JPMorgan is stepping out of sync from its competitors, offering higher interest rates on some deposit accounts following the Fed’s interest rate increase two weeks ago, a person familiar with the matter tells the Wall Street Journal.

The size of the increase will vary across accounts and will be applied to most institutional clients but not to retail accounts, the person tells the paper.

JPMorgan’s move sets it apart from its U.S. competitors Bank of America, Wells Fargo and Citigroup, all of whom told the Journal they don’t plan to raise deposit rates, while Goldman Sachs and Morgan Stanley declined comment. JPMorgan is offering the increased rate on so-called “operating” deposits, which are less risky than nonoperational deposits such as those held by hedge funds, according to the paper.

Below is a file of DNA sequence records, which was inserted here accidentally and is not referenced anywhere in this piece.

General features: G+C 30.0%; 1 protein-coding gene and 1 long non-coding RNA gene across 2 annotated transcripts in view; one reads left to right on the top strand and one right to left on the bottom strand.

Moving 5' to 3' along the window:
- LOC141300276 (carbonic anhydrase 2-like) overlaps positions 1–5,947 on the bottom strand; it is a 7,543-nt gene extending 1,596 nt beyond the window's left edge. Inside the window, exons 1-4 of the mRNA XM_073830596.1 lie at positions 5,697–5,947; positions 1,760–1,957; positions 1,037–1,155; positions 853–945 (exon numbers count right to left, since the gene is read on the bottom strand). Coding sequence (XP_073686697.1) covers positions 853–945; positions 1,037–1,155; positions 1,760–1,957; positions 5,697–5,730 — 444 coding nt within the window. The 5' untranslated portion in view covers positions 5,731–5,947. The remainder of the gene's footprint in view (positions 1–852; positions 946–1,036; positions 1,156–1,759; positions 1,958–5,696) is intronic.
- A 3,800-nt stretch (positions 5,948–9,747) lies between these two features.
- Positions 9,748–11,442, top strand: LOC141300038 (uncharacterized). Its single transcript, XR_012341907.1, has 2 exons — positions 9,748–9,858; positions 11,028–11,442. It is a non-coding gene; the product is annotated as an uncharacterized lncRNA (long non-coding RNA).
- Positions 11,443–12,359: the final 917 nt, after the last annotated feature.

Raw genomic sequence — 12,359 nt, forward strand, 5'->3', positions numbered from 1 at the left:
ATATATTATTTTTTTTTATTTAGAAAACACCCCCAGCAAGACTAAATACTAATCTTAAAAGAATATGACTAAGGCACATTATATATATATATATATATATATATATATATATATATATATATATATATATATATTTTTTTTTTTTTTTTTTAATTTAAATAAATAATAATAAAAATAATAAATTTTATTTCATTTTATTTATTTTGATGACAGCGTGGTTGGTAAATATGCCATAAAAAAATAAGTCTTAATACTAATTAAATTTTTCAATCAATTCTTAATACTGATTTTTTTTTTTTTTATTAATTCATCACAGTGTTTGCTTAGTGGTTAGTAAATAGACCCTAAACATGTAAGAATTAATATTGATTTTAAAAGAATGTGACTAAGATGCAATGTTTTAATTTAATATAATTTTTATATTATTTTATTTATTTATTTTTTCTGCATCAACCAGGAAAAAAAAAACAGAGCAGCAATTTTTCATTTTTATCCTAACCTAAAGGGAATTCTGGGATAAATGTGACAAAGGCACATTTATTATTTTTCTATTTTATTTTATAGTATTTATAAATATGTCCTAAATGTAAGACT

Meanwhile, all banks are raising lending rates, the paper writes, and are likely to pocket the difference between what they pay for deposits and what they earn on loans in the near future, following the squeeze they experienced over the past several years.

North of the border, however, several Canadian banks have already increased deposit rates on some U.S. dollar-denominated corporate accounts, the Journal reports. The Canadian Imperial Bank of Commerce, one of the thee Canadian banks that confirmed their increases to the Journal, has been actively looking for investments in U.S. financial companies, including a focus on wealth management firms, as reported earlier.